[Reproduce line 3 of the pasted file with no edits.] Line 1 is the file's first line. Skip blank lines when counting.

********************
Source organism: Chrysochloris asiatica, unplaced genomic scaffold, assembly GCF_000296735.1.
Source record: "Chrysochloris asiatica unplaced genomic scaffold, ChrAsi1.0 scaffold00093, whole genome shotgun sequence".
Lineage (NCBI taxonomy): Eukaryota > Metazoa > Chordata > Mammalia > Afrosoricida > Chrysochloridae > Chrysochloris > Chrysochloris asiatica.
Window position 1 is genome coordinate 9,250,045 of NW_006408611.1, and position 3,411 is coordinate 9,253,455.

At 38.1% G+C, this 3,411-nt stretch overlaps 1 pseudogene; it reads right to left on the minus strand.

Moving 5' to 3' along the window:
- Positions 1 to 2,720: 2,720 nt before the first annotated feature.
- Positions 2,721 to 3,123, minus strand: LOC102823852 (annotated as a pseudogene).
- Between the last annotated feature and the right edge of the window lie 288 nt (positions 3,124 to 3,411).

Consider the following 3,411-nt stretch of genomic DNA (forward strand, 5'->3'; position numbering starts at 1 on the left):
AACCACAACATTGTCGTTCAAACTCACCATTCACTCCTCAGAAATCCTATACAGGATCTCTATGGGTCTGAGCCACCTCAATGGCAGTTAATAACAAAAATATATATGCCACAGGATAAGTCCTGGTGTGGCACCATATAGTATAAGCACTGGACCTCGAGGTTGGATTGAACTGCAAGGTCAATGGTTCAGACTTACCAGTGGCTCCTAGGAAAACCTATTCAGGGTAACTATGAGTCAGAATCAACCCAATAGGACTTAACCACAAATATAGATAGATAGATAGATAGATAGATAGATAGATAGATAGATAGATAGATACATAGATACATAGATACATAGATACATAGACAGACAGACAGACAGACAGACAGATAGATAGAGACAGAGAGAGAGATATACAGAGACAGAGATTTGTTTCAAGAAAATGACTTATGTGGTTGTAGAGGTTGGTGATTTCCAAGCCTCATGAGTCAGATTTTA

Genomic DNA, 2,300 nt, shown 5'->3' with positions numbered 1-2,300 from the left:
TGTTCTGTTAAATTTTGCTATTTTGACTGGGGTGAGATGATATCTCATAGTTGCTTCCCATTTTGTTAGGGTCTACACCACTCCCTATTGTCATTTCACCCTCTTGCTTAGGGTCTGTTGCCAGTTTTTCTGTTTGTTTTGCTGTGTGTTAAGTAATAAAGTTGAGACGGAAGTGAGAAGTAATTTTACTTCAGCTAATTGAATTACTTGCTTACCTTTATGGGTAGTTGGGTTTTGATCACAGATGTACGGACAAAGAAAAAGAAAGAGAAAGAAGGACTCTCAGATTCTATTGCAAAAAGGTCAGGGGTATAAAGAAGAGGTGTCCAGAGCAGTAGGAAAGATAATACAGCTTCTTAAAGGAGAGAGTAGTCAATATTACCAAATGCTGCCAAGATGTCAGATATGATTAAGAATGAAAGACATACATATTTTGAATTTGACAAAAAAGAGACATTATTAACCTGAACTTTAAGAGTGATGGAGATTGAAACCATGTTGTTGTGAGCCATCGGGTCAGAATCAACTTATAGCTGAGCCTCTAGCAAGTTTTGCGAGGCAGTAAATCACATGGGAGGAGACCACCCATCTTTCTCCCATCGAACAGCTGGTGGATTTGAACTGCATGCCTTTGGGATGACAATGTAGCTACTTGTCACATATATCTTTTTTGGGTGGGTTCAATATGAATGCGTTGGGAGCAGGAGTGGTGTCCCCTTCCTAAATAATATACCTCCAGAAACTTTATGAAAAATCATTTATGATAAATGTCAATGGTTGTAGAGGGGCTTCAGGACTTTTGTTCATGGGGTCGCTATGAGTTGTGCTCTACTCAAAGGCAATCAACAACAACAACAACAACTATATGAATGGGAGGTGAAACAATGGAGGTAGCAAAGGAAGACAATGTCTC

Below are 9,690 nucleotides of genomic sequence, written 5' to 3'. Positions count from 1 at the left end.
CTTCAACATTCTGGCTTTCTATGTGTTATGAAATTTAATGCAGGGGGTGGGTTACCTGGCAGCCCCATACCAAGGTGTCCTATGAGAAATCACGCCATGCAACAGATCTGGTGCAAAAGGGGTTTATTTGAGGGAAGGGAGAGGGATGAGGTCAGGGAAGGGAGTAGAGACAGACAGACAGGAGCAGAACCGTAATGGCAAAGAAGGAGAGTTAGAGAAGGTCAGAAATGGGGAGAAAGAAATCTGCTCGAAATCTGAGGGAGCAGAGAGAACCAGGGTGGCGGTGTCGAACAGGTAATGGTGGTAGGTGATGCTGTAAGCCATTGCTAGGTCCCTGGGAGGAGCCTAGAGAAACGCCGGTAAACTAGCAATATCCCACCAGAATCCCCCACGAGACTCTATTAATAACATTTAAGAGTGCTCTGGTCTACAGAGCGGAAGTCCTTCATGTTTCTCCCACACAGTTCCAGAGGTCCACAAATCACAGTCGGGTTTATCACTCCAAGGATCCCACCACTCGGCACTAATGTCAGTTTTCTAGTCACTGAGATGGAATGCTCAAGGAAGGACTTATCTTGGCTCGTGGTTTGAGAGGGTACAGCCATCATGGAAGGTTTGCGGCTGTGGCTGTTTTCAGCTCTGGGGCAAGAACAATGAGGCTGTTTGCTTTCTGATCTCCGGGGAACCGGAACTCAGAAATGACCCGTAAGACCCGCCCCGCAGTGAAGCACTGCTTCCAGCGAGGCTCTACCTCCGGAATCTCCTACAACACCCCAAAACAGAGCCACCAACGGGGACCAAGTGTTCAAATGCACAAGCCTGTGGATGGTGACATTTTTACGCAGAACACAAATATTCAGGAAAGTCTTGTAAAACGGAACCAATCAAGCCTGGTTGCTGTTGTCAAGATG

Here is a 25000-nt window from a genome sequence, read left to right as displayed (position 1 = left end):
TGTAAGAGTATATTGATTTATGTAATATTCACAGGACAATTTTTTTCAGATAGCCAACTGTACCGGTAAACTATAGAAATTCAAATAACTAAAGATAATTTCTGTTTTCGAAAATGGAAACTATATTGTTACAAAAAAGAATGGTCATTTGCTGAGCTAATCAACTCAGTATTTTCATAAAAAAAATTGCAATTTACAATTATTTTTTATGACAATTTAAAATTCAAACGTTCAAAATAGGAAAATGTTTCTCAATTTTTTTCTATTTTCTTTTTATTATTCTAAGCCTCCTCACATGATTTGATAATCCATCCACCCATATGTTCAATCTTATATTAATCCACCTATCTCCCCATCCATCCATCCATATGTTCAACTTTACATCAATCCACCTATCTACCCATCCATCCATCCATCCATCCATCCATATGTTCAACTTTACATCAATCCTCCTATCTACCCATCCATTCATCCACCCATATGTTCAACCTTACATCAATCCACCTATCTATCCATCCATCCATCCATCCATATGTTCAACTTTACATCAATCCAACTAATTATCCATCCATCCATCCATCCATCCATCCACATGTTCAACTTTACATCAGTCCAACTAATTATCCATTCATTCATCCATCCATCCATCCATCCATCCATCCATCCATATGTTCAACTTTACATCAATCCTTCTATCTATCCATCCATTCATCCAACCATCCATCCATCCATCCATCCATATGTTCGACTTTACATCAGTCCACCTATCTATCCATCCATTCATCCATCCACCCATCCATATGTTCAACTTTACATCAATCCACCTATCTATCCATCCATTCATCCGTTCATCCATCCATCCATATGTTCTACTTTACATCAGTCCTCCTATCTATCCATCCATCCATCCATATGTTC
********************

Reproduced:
Lineage (NCBI taxonomy): Eukaryota > Metazoa > Chordata > Mammalia > Afrosoricida > Chrysochloridae > Chrysochloris > Chrysochloris asiatica.